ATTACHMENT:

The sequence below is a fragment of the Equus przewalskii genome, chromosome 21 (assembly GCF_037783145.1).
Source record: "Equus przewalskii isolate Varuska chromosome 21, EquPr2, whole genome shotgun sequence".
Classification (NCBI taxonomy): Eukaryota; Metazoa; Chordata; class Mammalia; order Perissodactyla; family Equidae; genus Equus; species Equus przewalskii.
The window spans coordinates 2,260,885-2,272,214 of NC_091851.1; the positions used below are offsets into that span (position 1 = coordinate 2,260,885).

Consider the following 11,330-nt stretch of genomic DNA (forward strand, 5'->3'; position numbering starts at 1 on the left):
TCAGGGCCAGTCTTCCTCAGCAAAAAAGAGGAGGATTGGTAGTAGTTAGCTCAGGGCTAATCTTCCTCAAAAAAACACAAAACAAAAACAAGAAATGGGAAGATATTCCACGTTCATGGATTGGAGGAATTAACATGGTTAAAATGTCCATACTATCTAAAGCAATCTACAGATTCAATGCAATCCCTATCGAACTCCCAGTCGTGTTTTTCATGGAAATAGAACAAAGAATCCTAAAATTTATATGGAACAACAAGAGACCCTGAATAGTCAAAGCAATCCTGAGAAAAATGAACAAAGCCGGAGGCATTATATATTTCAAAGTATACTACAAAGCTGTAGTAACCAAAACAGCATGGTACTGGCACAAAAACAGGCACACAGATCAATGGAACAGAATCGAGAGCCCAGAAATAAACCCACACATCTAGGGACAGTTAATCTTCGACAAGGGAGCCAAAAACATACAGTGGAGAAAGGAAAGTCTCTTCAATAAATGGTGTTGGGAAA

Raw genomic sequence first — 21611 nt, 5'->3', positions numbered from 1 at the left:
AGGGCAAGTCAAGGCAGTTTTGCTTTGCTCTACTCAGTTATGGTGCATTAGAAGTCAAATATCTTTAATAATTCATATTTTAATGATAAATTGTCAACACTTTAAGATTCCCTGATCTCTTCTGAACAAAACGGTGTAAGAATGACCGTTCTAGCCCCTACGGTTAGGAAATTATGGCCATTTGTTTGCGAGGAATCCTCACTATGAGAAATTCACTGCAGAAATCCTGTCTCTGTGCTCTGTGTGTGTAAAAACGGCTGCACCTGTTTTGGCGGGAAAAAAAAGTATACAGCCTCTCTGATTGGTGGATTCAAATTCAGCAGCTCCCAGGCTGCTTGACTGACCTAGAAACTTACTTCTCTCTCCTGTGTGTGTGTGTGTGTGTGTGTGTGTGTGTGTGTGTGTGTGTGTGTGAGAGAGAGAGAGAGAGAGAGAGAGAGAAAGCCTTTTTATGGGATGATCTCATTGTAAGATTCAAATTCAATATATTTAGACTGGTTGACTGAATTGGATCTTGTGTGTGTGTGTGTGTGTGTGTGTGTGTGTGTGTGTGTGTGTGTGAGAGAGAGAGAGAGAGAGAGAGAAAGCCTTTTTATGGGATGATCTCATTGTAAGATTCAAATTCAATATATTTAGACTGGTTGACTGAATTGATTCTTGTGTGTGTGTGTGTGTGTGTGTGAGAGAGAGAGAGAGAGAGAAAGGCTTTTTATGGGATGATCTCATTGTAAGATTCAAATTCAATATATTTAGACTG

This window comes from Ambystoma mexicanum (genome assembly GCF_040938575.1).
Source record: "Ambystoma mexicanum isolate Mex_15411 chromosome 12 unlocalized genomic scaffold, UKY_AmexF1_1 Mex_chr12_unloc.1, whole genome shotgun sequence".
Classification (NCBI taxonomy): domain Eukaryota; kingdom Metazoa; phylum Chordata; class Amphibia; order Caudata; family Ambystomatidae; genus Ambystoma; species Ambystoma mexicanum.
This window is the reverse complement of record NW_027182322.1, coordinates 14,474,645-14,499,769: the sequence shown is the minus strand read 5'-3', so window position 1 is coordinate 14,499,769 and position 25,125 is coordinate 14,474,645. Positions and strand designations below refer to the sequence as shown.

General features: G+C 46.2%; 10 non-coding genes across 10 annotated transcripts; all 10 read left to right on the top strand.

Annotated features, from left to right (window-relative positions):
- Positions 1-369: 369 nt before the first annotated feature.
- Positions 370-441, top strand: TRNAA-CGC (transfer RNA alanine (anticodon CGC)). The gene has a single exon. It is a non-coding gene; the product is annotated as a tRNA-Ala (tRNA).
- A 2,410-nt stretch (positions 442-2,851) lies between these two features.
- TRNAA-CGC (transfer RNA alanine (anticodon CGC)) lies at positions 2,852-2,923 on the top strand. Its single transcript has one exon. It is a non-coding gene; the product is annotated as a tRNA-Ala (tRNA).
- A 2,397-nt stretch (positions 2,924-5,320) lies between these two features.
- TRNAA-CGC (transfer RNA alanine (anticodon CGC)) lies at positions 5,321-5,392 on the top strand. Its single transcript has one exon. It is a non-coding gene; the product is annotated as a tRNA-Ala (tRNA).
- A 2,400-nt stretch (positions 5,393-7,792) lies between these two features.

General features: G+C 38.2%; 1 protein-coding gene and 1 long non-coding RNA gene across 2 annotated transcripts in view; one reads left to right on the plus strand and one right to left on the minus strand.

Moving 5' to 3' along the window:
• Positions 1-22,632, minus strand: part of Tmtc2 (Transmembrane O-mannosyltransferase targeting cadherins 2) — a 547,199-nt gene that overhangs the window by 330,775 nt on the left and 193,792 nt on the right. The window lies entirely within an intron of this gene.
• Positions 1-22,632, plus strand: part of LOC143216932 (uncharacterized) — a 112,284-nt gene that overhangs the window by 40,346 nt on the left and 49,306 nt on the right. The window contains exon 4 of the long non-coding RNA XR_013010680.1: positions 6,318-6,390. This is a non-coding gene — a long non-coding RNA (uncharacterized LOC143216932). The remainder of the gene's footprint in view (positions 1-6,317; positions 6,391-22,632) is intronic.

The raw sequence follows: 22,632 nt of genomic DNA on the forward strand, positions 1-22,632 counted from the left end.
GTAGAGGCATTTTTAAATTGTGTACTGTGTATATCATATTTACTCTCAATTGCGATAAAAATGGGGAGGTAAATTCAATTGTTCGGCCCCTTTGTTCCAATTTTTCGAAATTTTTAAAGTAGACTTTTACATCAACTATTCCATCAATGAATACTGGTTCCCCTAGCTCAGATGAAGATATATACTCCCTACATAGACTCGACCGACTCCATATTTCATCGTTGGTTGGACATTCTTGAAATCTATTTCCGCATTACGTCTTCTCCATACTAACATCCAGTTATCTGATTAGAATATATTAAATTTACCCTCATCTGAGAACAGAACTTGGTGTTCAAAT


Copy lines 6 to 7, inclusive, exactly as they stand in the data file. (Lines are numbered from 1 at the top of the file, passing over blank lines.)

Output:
TCAGGGCCAGTCTTCCTCAGCAAAAAAGAGGAGGATTGGTAGTAGTTAGCTCAGGGCTAATCTTCCTCAAAAAAACACAAAACAAAAACAAGAAATGGGAAGATATTCCACGTTCATGGATTGGAGGAATTAACATGGTTAAAATGTCCATACTATCTAAAGCAATCTACAGATTCAATGCAATCCCTATCGAACTCCCAGTCGTGTTTTTCATGGAAATAGAACAAAGAATCCTAAAATTTATATGGAACAACAAGAGACCCTGAATAGTCAAAGCAATCCTGAGAAAAATGAACAAAGCCGGAGGCATTATATATTTCAAAGTATACTACAAAGCTGTAGTAACCAAAACAGCATGGTACTGGCACAAAAACAGGCACACAGATCAATGGAACAGAATCGAGAGCCCAGAAATAAACCCACACATCTAGGGACAGTTAATCTTCGACAAGGGAGCCAAAAACATACAGTGGAGAAAGGAAAGTCTCTTCAATAAATGGTGTTGGGAAA

Raw genomic sequence first — 21611 nt, 5'->3', positions numbered from 1 at the left: